4.  Focus on what was said and done (actions) rather than why it was said or done (motives).

Feedback that relates to what, how, when, and where is based on observable events; while opinions or judgments about the other’s motive or intent relates to interpretations and conclusions drawn from what was observed.

Think Columbo: Talk about “the facts, ma’am, just the facts.”  Pay close attention to your tone of voice and body language.

5.  Make feedback descriptive rather than evaluative and judgmental.

By giving an objective description of what occurred and your reactions to the situation, you leave the receiver free to use the feedback as he/she sees appropriate.  Being judgmental entails a subjective evaluation of the other based on your personal values.

Separate the person from the problem.  Stay focused on the issue.

6.  Make feedback specific rather than general and abstract.

Feedback is generally more useful if it can be tied to a specific time, place and action.

It is far more useful to say, “I noticed that you broke in twice while I was speaking during the meeting” than “You are always interrupting people.”

Give examples. Be specific.

7.  Share information rather than give advice.

To give advice takes away a person’s freedom of choice as well as responsibility for future actions.

8.  Be sensitive to timing and selection.

It is important that the giver of feedback be sensitive to both when it is appropriate to give feedback and how much to give the receiver.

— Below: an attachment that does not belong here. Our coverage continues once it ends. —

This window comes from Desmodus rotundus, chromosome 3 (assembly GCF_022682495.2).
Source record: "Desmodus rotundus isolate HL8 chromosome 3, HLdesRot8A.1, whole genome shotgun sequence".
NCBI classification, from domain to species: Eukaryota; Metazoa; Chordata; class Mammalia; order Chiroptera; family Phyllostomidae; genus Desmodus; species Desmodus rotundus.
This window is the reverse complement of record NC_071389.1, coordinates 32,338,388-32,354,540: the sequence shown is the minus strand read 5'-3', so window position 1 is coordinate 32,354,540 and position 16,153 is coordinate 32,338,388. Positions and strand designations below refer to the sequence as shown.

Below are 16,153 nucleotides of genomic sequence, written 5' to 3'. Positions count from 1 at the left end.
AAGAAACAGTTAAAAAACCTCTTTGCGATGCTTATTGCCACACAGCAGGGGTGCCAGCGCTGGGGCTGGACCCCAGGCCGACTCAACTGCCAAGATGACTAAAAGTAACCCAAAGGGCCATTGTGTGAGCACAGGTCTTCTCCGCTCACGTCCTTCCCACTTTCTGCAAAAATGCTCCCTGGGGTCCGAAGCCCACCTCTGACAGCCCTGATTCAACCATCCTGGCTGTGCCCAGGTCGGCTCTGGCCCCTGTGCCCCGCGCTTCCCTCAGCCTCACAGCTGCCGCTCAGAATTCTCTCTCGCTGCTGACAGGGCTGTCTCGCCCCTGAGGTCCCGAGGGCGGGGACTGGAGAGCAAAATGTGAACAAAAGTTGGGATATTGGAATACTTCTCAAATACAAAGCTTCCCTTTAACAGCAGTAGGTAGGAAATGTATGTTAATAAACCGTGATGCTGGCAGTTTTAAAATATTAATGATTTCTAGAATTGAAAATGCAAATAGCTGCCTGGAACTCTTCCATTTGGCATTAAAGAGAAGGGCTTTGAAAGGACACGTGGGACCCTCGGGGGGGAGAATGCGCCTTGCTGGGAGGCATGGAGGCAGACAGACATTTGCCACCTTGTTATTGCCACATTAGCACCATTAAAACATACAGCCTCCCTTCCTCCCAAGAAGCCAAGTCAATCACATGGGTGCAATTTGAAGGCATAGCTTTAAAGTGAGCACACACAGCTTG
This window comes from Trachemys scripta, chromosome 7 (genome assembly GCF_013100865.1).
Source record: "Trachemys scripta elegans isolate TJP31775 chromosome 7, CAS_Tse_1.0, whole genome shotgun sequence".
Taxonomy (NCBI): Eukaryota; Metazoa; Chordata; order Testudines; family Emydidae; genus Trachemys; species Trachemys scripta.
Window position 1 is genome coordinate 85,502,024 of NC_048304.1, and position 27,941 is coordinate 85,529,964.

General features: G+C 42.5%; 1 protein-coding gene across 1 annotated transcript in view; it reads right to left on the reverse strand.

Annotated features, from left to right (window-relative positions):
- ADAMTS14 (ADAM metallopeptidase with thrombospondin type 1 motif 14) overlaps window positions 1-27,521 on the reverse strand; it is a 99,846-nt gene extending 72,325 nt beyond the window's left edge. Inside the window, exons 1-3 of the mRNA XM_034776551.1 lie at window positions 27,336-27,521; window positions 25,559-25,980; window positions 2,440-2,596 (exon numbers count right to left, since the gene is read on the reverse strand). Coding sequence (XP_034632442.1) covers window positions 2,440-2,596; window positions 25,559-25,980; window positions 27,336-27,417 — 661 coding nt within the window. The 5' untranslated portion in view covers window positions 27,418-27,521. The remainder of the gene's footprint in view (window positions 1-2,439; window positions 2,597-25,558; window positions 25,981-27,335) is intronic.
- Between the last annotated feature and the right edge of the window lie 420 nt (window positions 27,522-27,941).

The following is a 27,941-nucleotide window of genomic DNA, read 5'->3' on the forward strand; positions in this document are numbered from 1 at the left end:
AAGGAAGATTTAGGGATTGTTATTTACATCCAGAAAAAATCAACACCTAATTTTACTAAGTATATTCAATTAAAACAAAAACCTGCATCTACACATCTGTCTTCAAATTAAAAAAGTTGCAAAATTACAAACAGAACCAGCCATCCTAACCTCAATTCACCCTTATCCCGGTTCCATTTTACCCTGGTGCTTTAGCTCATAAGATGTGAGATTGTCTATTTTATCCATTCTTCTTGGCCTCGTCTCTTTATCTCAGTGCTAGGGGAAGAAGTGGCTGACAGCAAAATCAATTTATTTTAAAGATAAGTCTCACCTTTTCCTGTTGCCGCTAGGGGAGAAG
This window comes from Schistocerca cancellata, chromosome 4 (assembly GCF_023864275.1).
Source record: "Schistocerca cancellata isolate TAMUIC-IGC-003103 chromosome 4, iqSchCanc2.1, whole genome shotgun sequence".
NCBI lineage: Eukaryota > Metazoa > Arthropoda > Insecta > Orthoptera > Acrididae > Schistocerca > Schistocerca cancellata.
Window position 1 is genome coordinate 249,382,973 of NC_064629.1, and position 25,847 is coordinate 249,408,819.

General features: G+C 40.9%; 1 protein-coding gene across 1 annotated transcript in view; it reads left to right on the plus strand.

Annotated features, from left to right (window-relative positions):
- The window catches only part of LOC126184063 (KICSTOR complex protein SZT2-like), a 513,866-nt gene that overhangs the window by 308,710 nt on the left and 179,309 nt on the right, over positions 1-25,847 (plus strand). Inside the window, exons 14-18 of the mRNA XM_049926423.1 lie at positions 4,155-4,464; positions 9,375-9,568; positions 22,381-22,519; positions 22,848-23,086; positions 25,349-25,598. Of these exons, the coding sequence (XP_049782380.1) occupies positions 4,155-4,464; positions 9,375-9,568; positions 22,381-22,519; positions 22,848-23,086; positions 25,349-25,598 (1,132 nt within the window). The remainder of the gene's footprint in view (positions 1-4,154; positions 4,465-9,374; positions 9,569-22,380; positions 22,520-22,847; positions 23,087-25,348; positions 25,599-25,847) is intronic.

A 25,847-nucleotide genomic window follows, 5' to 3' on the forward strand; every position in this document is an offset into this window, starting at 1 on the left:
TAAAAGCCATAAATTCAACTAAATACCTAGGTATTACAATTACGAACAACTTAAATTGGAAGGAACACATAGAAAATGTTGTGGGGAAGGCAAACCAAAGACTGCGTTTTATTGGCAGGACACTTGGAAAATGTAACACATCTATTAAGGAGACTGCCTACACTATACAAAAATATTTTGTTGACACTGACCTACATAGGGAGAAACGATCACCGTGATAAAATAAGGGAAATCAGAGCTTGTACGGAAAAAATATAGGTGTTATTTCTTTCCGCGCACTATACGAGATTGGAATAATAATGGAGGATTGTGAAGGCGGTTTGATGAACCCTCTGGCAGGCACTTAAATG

The receiver needs to be ready to hear and deal with the data.  Only give an amount a person can use.

9.  Check whether the receiver understood your feedback.

One way of doing this is to ask the receiver to rephrase the feedback to see if it corresponds to what the sender had in mind.

10. Request what you’d like them to do differently.

Your request lets them know exactly what you are asking them to do.  They are free to accept, decline, or counter-propose.  You can’t change them, yet by asking, you help them see what you think they could do to help the situation.

Click here to download a complimentary copy of the Ten Guidelines for Giving Effective Feedback*

*Adapted from NASA’s Goddard Space Flight Center, Office of Human Capital Management “Short Guide to Giving & Receiving Feedback” 

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This month’s practice:

Think of an individual you know who could benefit from skillfully and effectively delivered feedback. Reflect on what you (or others) have said or done to date. Then read through the ten guidelines and consider whether (or not) these steps have been applied.

  • Notice where you need to develop greater competency and aim to focus your attention there first.  Wait until you are best able to manage your emotions and delivery. Otherwise, the process won’t work as well.
  • For example: Sometimes it’s simply about getting clear on your intention:  is it to preserve and build the relationship – or simply to let the other individual know how frustrated you are?!
  • Think empathically – how would you feel if you were on the receiving end of the feedback? How would you like it to be presented to you?

The bottom line is:  Know what your desired outcome is and remember – always – to speak in terms of behavior.  That’s what we can all change.